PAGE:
Dental resident draws on military background to treat complex cases

Sgt. Angela Brownell and Jesse Barker working in the Canadian Mobile Dental Clinic in Iraq (Photo courtesy of Jesse Barker)

As a dentist in the Canadian Armed Forces, Jesse Barker had to think on his feet – a skill that's coming in handy during graduate dental training in the University of Toronto's Faculty of Dentistry.

“The skills you learn in military basic training help you so much as a student,” says Barker, a first-year student in the faculty’s prosthodontics graduate specialty program. “As a dental student and member of the military, you have to take care of yourself, be diligent, focused and organized, and have good habits and values.” 

Barker joined the military in his second year of a doctor of dental medicine (DMD) degree at the University of Saskatchewan after a military recruiter visited his class. 

“It was a borderline impulsive decision, but I’m really glad I made it,” he says. “I’ve always wanted to see more of Canada, and joining the military allowed me to do that while continuing my education.”

He enrolled in the military in 2011 and did his basic training over the summers to allow him to continue his DMD program. After graduation, he was posted to Quebec City where he started working as a military dentist. He then spent two years in Nova Scotia and later Winnipeg, where he was the clinic’s lead dentist. 

Jesse Barker in the Canadian Mobile Dental Clinic in Iraq (Photo by Sgt. Angela Brownell)

Although Barker’s dad was a dentist, he didn’t consider a career in the field himself until he was finishing his degree in microbiology at the University of Saskatchewan. He says he liked the science focus in dentistry, especially prosthodontics, a branch of dentistry that deals with the design, fitting and manufacture of artificial replacements for teeth and other parts of the mouth.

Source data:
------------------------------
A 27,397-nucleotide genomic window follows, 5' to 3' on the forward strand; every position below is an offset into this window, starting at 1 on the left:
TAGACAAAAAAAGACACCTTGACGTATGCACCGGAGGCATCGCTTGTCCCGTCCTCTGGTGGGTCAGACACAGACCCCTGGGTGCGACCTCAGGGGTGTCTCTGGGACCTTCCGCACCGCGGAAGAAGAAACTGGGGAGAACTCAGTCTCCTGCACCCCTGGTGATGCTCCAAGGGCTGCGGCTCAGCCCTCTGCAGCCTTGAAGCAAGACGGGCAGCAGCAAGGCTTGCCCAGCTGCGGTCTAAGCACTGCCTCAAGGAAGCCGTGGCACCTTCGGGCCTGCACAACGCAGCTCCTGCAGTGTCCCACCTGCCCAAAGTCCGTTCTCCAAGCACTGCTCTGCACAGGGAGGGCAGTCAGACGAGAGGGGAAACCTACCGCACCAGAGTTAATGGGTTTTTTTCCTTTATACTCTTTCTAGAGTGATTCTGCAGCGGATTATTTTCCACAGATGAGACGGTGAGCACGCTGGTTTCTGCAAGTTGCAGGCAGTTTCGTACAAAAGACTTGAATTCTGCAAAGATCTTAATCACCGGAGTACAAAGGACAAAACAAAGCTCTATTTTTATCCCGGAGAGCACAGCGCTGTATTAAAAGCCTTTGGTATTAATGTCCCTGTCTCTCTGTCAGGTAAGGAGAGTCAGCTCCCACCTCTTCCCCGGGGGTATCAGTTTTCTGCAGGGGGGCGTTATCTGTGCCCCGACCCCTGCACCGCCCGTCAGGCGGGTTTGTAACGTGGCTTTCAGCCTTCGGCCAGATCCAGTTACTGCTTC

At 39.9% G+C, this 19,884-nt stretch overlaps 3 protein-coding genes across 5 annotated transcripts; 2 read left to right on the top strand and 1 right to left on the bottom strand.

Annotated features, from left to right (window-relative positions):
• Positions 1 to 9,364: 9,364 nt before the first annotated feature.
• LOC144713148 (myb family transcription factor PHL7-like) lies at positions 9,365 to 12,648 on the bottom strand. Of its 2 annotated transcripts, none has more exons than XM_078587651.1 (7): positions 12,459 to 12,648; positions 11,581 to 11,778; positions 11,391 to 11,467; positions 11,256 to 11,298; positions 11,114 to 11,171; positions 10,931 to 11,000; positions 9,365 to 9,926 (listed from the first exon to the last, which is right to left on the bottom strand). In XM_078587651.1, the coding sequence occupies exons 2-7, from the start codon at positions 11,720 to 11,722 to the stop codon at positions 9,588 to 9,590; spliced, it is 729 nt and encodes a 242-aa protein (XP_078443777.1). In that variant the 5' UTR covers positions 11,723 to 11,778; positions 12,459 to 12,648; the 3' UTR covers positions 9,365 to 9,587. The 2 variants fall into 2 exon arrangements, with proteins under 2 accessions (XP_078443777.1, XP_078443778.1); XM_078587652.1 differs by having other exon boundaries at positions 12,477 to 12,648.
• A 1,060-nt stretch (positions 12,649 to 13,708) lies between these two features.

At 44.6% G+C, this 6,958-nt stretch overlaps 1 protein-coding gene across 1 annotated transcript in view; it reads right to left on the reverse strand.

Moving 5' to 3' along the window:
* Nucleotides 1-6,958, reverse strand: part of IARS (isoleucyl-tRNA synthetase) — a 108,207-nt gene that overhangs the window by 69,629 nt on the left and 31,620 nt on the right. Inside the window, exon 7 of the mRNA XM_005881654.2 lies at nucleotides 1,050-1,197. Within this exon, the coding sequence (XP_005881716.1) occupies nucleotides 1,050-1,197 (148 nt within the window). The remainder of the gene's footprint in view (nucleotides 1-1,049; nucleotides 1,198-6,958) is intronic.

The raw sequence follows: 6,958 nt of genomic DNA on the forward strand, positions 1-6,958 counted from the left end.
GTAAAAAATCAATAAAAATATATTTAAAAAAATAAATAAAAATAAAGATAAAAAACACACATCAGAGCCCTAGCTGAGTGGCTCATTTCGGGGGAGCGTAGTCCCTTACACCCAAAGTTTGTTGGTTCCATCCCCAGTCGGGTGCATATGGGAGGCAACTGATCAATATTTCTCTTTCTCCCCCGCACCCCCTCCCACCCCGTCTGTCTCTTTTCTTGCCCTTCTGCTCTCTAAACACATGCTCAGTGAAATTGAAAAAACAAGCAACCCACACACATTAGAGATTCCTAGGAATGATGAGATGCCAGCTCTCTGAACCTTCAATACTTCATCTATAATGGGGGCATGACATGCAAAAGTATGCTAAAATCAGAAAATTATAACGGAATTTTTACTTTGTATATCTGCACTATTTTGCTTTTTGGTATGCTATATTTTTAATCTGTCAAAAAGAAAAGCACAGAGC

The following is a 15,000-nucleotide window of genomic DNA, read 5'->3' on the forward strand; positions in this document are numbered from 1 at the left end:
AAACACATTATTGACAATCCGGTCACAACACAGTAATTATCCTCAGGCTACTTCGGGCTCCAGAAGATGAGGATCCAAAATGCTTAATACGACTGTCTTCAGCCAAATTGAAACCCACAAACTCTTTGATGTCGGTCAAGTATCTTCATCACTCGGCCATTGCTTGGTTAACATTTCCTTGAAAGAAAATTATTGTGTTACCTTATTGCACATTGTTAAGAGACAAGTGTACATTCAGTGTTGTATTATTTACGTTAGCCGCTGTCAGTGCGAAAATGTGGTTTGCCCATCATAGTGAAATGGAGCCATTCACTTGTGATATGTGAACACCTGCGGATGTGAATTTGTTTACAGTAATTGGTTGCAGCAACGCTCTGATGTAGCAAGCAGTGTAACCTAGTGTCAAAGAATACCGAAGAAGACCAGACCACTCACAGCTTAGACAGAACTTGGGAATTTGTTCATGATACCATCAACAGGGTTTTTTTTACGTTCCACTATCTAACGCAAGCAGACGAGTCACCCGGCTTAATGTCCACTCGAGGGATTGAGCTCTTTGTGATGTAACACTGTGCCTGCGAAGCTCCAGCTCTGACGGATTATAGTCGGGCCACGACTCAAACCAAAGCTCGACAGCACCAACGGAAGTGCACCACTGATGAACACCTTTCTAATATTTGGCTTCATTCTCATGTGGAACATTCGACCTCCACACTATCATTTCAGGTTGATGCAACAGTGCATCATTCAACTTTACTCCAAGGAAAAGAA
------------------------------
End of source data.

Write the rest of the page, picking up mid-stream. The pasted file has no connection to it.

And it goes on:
“I chose dentistry, specifically prosthodontics, because I wanted to work with people with complex cases,” says Barker. “I like collaborating with other specialists and helping patients with extensive problems. When they come to you, it’s not just with their dental problems – you have the opportunity to look at the bigger picture and manage their case in an elegant, comprehensive way. That’s what excites me.”

That’s part of what drew Barker to study at U of T. Not only is the Faculty of Dentistry known for its rich history of training well respected prosthodontists and other specialists, it also allows students to collaborate in a very meaningful way, he says. 

“One main strength of our MSc prosthodontics program is that, in addition to learning how to provide all types of implant-supported dental restorations, we also receive extensive surgical training for placement of dental implants,” he says. “This surgical part of the implant treatment is typically taught in periodontics and oral surgery programs, but not always in prosthodontics programs. Learning this helps us develop a deeper understanding of the entire dental implant process.” 

In his first few weeks at the faculty, Barker has already started working with patients and planning their treatment. He notes it’s quite different from his past patient experience, especially those he treated after he was deployed to Iraq this past January to July to provide dental care to the troops.  

“In Iraq, people would come to us with dental emergencies, often flown in by a helicopter, and we’d have to find a solution right then and there because they had to get back to their mission,” says Barker. “I’m used to seeing people with challenging needs in difficult circumstances. I think this has prepared me for my time treating patients here, and I’m really excited about it.”

The Bulletin Brief logo

Subscribe to The Bulletin Brief